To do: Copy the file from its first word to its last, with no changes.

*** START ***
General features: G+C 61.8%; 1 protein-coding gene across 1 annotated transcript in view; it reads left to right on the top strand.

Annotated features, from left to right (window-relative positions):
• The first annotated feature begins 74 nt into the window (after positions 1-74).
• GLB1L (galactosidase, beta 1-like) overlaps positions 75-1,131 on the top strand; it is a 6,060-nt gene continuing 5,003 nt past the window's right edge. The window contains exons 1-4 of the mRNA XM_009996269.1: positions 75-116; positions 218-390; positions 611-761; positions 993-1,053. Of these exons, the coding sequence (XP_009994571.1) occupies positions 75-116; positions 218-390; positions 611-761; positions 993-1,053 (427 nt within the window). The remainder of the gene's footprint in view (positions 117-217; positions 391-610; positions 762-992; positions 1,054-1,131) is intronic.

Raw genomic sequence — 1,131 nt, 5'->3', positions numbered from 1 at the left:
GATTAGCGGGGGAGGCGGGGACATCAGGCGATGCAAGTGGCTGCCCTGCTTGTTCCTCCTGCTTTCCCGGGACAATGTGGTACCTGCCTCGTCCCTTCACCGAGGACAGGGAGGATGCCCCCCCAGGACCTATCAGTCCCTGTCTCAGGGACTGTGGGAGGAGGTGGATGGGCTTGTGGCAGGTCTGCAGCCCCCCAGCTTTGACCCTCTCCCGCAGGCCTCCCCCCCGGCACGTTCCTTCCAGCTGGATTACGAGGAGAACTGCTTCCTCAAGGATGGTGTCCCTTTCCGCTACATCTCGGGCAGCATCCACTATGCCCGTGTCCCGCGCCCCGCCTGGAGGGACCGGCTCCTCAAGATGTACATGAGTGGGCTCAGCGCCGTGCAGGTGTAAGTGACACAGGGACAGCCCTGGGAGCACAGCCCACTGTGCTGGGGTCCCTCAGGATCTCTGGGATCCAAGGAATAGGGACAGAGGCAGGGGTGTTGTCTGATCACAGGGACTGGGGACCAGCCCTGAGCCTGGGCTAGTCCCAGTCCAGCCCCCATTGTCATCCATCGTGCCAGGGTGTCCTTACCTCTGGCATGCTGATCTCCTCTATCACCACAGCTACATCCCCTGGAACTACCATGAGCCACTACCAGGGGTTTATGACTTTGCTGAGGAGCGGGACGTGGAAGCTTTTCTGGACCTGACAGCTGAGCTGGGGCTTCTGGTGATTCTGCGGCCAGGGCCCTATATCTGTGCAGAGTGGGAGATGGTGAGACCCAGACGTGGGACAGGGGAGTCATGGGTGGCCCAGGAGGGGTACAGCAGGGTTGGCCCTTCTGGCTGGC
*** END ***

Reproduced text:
General features: G+C 61.8%; 1 protein-coding gene across 1 annotated transcript in view; it reads left to right on the top strand.

Annotated features, from left to right (window-relative positions):
• The first annotated feature begins 74 nt into the window (after positions 1-74).
• GLB1L (galactosidase, beta 1-like) overlaps positions 75-1,131 on the top strand; it is a 6,060-nt gene continuing 5,003 nt past the window's right edge. The window contains exons 1-4 of the mRNA XM_009996269.1: positions 75-116; positions 218-390; positions 611-761; positions 993-1,053. Of these exons, the coding sequence (XP_009994571.1) occupies positions 75-116; positions 218-390; positions 611-761; positions 993-1,053 (427 nt within the window). The remainder of the gene's footprint in view (positions 117-217; positions 391-610; positions 762-992; positions 1,054-1,131) is intronic.

Raw genomic sequence — 1,131 nt, 5'->3', positions numbered from 1 at the left:
GATTAGCGGGGGAGGCGGGGACATCAGGCGATGCAAGTGGCTGCCCTGCTTGTTCCTCCTGCTTTCCCGGGACAATGTGGTACCTGCCTCGTCCCTTCACCGAGGACAGGGAGGATGCCCCCCCAGGACCTATCAGTCCCTGTCTCAGGGACTGTGGGAGGAGGTGGATGGGCTTGTGGCAGGTCTGCAGCCCCCCAGCTTTGACCCTCTCCCGCAGGCCTCCCCCCCGGCACGTTCCTTCCAGCTGGATTACGAGGAGAACTGCTTCCTCAAGGATGGTGTCCCTTTCCGCTACATCTCGGGCAGCATCCACTATGCCCGTGTCCCGCGCCCCGCCTGGAGGGACCGGCTCCTCAAGATGTACATGAGTGGGCTCAGCGCCGTGCAGGTGTAAGTGACACAGGGACAGCCCTGGGAGCACAGCCCACTGTGCTGGGGTCCCTCAGGATCTCTGGGATCCAAGGAATAGGGACAGAGGCAGGGGTGTTGTCTGATCACAGGGACTGGGGACCAGCCCTGAGCCTGGGCTAGTCCCAGTCCAGCCCCCATTGTCATCCATCGTGCCAGGGTGTCCTTACCTCTGGCATGCTGATCTCCTCTATCACCACAGCTACATCCCCTGGAACTACCATGAGCCACTACCAGGGGTTTATGACTTTGCTGAGGAGCGGGACGTGGAAGCTTTTCTGGACCTGACAGCTGAGCTGGGGCTTCTGGTGATTCTGCGGCCAGGGCCCTATATCTGTGCAGAGTGGGAGATGGTGAGACCCAGACGTGGGACAGGGGAGTCATGGGTGGCCCAGGAGGGGTACAGCAGGGTTGGCCCTTCTGGCTGGC